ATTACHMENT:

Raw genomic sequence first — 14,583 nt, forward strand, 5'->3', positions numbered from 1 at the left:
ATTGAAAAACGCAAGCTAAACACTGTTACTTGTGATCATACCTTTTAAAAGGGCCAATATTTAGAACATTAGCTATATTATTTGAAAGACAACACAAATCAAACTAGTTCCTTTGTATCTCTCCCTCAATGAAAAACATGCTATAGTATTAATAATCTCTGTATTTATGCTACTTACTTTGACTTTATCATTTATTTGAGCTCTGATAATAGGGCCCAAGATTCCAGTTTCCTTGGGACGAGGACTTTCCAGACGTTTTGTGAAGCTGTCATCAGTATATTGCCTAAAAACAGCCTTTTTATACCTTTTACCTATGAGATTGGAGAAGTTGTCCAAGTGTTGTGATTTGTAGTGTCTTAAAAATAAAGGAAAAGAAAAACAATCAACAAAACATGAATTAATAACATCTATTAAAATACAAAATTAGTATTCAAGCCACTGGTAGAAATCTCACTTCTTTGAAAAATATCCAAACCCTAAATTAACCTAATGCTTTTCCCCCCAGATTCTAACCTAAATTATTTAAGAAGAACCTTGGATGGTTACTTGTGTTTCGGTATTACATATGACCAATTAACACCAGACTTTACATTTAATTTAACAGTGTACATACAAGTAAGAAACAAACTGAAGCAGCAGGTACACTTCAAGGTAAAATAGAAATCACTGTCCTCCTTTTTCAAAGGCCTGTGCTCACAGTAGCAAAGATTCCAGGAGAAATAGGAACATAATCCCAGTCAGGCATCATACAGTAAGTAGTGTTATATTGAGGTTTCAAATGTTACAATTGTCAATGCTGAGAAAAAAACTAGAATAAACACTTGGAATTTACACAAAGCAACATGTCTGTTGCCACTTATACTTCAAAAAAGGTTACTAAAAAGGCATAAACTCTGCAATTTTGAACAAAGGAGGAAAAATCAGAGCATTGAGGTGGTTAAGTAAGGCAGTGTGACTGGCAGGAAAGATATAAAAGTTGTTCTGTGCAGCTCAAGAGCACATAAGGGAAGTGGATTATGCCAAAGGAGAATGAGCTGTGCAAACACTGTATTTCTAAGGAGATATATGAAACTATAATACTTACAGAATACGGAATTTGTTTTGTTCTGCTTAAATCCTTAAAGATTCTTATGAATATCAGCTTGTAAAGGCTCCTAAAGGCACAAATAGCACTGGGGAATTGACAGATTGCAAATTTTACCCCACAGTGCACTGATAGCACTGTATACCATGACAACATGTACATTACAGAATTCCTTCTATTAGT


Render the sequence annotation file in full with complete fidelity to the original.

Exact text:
Raw genomic sequence first — 14,583 nt, forward strand, 5'->3', positions numbered from 1 at the left:
ATTGAAAAACGCAAGCTAAACACTGTTACTTGTGATCATACCTTTTAAAAGGGCCAATATTTAGAACATTAGCTATATTATTTGAAAGACAACACAAATCAAACTAGTTCCTTTGTATCTCTCCCTCAATGAAAAACATGCTATAGTATTAATAATCTCTGTATTTATGCTACTTACTTTGACTTTATCATTTATTTGAGCTCTGATAATAGGGCCCAAGATTCCAGTTTCCTTGGGACGAGGACTTTCCAGACGTTTTGTGAAGCTGTCATCAGTATATTGCCTAAAAACAGCCTTTTTATACCTTTTACCTATGAGATTGGAGAAGTTGTCCAAGTGTTGTGATTTGTAGTGTCTTAAAAATAAAGGAAAAGAAAAACAATCAACAAAACATGAATTAATAACATCTATTAAAATACAAAATTAGTATTCAAGCCACTGGTAGAAATCTCACTTCTTTGAAAAATATCCAAACCCTAAATTAACCTAATGCTTTTCCCCCCAGATTCTAACCTAAATTATTTAAGAAGAACCTTGGATGGTTACTTGTGTTTCGGTATTACATATGACCAATTAACACCAGACTTTACATTTAATTTAACAGTGTACATACAAGTAAGAAACAAACTGAAGCAGCAGGTACACTTCAAGGTAAAATAGAAATCACTGTCCTCCTTTTTCAAAGGCCTGTGCTCACAGTAGCAAAGATTCCAGGAGAAATAGGAACATAATCCCAGTCAGGCATCATACAGTAAGTAGTGTTATATTGAGGTTTCAAATGTTACAATTGTCAATGCTGAGAAAAAAACTAGAATAAACACTTGGAATTTACACAAAGCAACATGTCTGTTGCCACTTATACTTCAAAAAAGGTTACTAAAAAGGCATAAACTCTGCAATTTTGAACAAAGGAGGAAAAATCAGAGCATTGAGGTGGTTAAGTAAGGCAGTGTGACTGGCAGGAAAGATATAAAAGTTGTTCTGTGCAGCTCAAGAGCACATAAGGGAAGTGGATTATGCCAAAGGAGAATGAGCTGTGCAAACACTGTATTTCTAAGGAGATATATGAAACTATAATACTTACAGAATACGGAATTTGTTTTGTTCTGCTTAAATCCTTAAAGATTCTTATGAATATCAGCTTGTAAAGGCTCCTAAAGGCACAAATAGCACTGGGGAATTGACAGATTGCAAATTTTACCCCACAGTGCACTGATAGCACTGTATACCATGACAACATGTACATTACAGAATTCCTTCTATTAGT